From the moment the “BRING HIM HOME” group was created, it was literally active non-stop. People scoured the Internet and social media for any reference to Steven’s Jewish or Israeli identity. Any time an ambiguous post was uploaded onto any social media site that could have any connection to Steven, people worked vigorously to have it deleted. News outlets and individual journalists who got wind of Steven’s story were asked to keep their information to themselves. Articles in the Daily Mail and the New York Times reporting on Steven’s Jewish roots were immediately removed.
My role focused on monitoring Arabic media for any mention of Steven or any conspiracy theories about him. I scanned mainstream Arabic news portals such as Al-Jazeera, Al-Arabiya, A-Sharq Al-Awsat, Al-Quds Al-Arabi, and Al-Watan for any written reports or videos analyzing Steven and his background. I searched Steven's name in Arabic on Google using multiple variations to find any posts or blogs that may have featured him as a topic. I followed the Islamic State on Twitter and read the frequent posts published about the targeted bombing by US forces. Steven, though, was largely (and thankfully) ignored.
I was actually very surprised at how little there was written directly about Steven across Arabic media. When I was a journalist for the Times of Israel newspaper, I wrote a bi-weekly column about Arabic media. I knew that many stories in the Arabic press are simply lifted from American and even Israeli media outlets and re-written for an Arabic audience. Many of the major Arabic dailies, such as A-Sharq Al-Awsat and Al-Quds Al-Arabi, are not even based in the Middle East, but in London. Furthermore, originality has never been a phrase used to describe Arab journalism, except perhaps in the case of Al-Jazeera.
The lack of discourse was eye opening, but as I conducted more research, it started to make sense. Most Arabic media outlets typically represent the regimes the Islamic State seeks to topple, so very few mainstream Arab journalists are currently on the ground reporting from Islamic State territory. Nearly all their information is coming from western news bureaus. As a result, I was unable to find any piece in the Arabic media related to Steven with a different take than their western counterparts.
For days, we volunteers kept a watchful eye on anything and everything in the news and participated in conference calls to pass along updates whenever we could. Certain members of the group were involved in additional channels to try to secure Steven and the other hostages' release. Details of these efforts cannot be divulged at this time.
On August 27 Steven’s mother, Shirley Sotloff, released her video addressing Abu-Bakr Al-Baghdadi, the leader of the Islamic State. Our group of volunteers was briefed on the video the day before. Our efforts had been to keep Steven’s story off the radar to prevent people from asking questions. Steven’s mother’s decision to release an appeal for her son’s life was obviously going to complicate that. No one knew if her decision to address the Islamic State directly was the right choice but no one could fault her for doing everything she could to save her son.
When Shirley Sotloff’s video was released and went viral, our efforts went into overdrive. Every word of her appeal was dissected. There were questions and debates about whether people would assume Steven was Jewish by her comment that “the Prophet Muhammad protected the people of the book,” which refers to Jews and Christians.
The days passed and the energy and imperative to keep Steven’s identity out of the news began to feel nearly normal. Whatever else any of us had going on in life was abandoned in favor of contributing whatever we could to a person who, in spirit, became like family to us. From the beginning we knew the chances of saving his life were slim. It was unimaginable to give up trying.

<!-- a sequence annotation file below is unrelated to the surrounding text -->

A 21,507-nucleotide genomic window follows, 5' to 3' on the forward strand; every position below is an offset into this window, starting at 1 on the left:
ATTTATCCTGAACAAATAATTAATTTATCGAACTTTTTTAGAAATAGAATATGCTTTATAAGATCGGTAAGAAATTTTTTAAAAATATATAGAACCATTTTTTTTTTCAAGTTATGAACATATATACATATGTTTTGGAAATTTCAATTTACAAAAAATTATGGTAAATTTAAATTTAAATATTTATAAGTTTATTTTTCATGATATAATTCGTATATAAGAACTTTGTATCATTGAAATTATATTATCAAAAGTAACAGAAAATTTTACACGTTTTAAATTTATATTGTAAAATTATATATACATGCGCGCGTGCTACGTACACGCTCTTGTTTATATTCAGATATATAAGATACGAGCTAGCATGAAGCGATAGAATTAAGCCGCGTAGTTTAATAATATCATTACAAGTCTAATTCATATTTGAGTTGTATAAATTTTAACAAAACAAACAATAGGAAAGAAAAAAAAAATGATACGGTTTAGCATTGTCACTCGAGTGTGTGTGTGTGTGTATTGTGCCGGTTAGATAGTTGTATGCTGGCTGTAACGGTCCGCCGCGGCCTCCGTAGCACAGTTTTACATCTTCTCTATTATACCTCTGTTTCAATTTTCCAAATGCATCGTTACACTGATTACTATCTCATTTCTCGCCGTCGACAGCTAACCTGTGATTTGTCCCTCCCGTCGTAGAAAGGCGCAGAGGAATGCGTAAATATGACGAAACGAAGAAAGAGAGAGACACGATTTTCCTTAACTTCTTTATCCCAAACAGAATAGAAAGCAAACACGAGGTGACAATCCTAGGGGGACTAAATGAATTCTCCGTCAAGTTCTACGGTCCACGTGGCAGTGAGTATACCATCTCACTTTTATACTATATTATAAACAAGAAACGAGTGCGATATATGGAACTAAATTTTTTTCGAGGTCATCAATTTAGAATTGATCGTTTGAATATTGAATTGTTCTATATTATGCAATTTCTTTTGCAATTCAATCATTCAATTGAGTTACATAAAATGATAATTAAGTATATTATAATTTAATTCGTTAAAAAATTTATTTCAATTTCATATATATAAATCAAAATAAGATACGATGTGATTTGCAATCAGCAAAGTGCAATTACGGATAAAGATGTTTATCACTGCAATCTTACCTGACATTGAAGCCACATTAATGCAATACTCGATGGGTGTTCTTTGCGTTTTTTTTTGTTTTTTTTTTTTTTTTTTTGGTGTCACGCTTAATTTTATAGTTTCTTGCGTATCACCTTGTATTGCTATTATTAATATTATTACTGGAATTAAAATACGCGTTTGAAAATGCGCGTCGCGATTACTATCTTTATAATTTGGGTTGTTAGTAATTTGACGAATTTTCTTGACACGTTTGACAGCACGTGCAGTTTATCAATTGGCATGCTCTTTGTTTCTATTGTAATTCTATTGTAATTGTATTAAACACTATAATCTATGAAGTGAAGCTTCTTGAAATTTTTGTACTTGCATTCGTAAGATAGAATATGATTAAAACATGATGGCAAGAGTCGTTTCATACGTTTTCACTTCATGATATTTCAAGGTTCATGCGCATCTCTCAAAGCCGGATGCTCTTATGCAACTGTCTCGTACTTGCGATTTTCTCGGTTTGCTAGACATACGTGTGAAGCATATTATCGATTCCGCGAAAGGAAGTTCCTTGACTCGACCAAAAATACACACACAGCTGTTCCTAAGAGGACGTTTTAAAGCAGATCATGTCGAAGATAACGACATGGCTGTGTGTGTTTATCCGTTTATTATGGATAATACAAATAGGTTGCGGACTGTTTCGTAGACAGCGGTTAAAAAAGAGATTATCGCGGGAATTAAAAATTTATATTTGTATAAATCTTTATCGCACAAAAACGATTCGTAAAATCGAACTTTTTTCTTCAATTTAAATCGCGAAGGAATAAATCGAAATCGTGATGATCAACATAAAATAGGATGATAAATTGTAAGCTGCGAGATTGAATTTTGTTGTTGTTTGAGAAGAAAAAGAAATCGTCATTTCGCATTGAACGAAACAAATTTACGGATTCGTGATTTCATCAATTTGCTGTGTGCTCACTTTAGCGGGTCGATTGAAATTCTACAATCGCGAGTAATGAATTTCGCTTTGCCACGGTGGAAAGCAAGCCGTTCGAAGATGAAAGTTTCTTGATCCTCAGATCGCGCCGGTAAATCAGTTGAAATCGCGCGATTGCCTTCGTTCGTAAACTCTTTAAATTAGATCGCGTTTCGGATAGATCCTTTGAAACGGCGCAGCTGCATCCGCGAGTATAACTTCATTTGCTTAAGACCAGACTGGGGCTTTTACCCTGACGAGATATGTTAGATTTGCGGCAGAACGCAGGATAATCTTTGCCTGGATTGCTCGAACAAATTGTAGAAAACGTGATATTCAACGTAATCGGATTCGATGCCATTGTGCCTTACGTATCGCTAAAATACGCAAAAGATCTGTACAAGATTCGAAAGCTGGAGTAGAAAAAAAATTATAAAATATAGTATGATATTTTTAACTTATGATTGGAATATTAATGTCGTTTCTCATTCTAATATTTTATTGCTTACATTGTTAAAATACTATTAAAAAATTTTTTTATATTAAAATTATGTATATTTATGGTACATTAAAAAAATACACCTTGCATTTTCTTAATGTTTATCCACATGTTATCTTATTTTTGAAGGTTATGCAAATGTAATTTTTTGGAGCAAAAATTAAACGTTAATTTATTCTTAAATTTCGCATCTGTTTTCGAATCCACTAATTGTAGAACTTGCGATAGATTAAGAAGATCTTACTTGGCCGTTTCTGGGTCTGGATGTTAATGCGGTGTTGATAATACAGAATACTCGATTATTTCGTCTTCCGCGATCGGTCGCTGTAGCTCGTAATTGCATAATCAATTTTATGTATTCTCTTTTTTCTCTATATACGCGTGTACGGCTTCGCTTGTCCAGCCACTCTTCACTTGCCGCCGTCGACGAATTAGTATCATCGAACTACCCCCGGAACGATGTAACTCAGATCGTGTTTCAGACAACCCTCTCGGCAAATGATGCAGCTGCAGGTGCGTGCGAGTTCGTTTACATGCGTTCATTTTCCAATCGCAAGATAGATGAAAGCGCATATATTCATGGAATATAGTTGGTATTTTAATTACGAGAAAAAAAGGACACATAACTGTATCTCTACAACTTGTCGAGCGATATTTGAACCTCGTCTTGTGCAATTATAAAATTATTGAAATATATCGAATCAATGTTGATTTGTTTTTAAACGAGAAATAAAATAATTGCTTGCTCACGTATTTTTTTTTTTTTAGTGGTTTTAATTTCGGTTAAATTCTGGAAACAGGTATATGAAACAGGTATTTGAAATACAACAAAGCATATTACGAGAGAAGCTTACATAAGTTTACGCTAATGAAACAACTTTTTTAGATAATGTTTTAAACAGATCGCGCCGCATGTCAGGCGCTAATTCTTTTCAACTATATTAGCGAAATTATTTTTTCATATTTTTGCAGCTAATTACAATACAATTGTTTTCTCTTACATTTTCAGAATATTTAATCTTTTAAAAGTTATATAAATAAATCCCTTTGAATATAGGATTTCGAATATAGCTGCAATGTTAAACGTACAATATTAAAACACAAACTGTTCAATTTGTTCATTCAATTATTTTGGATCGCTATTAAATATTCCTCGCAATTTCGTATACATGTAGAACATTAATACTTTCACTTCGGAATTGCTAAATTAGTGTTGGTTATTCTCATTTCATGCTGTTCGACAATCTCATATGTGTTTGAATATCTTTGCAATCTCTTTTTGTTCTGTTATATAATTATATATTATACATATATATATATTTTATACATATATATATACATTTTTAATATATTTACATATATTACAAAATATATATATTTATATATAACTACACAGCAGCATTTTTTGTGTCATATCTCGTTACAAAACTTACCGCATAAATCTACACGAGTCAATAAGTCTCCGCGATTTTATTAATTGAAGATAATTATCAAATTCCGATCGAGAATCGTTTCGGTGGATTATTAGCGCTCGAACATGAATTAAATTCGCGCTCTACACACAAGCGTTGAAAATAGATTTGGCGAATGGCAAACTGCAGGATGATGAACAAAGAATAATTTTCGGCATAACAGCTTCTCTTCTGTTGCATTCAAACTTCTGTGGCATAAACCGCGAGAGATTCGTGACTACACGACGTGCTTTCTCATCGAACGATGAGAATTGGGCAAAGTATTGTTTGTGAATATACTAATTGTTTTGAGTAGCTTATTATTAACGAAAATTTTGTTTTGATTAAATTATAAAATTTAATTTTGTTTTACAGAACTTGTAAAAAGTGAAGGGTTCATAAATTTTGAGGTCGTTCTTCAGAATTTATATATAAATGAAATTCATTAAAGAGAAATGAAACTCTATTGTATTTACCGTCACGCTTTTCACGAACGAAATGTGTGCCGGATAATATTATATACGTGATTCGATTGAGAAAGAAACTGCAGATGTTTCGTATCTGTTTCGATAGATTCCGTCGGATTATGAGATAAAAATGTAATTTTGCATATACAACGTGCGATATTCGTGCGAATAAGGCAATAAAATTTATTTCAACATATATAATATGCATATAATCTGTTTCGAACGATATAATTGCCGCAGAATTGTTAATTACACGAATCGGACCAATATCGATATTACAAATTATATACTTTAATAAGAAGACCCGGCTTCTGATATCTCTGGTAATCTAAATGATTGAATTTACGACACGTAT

On Day 14, September 2, I was scanning the news at work when I saw the first report. The Islamic State had brutally beheaded Steven Sotloff. The reports were unsubstantiated at first, though it didn’t take long for the US to confirm the authenticity of the video of the execution. I felt numb, weak, and sick.
I was apprehensive about how this would affect Gregg, whose wife was in labor with their second child at the time of the report’s release. Surprisingly, it only took a few minutes before Gregg appeared on the Facebook group and, as calm as ever, reminded everyone that despite Steven’s murder, our job was not finished.
“Just because Steven is no longer with us doesn’t mean the world can find out who he really was,” he said in a conference call later that evening. “If IS finds out post-mortem that Steven was Jewish and Israeli, that puts every other captive in IS’ hands at risk. If Steven was Jewish, then he was an Israeli spy. If Steven was an Israeli spy, then every other captive is an Israeli spy. Steven’s identity being revealed could expedite the executions of every other captive.”
We continued our efforts believing the lives of other innocents were in our hands. I don’t recall which media source first published details about Steven’s Jewish upbringing, but once it was out, we all knew it wouldn’t take long for details about his life in Israel to emerge. When those details did emerge, there were efforts to reach out to journalists to silence their articles like we had done less than two weeks earlier.
“News of his background has gone viral,” one Israeli journalist told me when I called her up to sternly ask her to pull her article. “It’s on every website in the world and we’re not going to be the only source not to publish.”
When the Israeli government publicly confirmed that Steven was a citizen a few days ago, our volunteer efforts officially ceased and the Facebook group “BRING HIM HOME” became a forum for mourning.
Everyone involved in the effort takes pride in the fact that the Islamic State was seemingly unaware of Steven's Jewish or Israeli heritage at the time of his murder. I didn’t have the privilege of knowing Steven personally, but after this two week saga, I find myself also in mourning for a dear friend.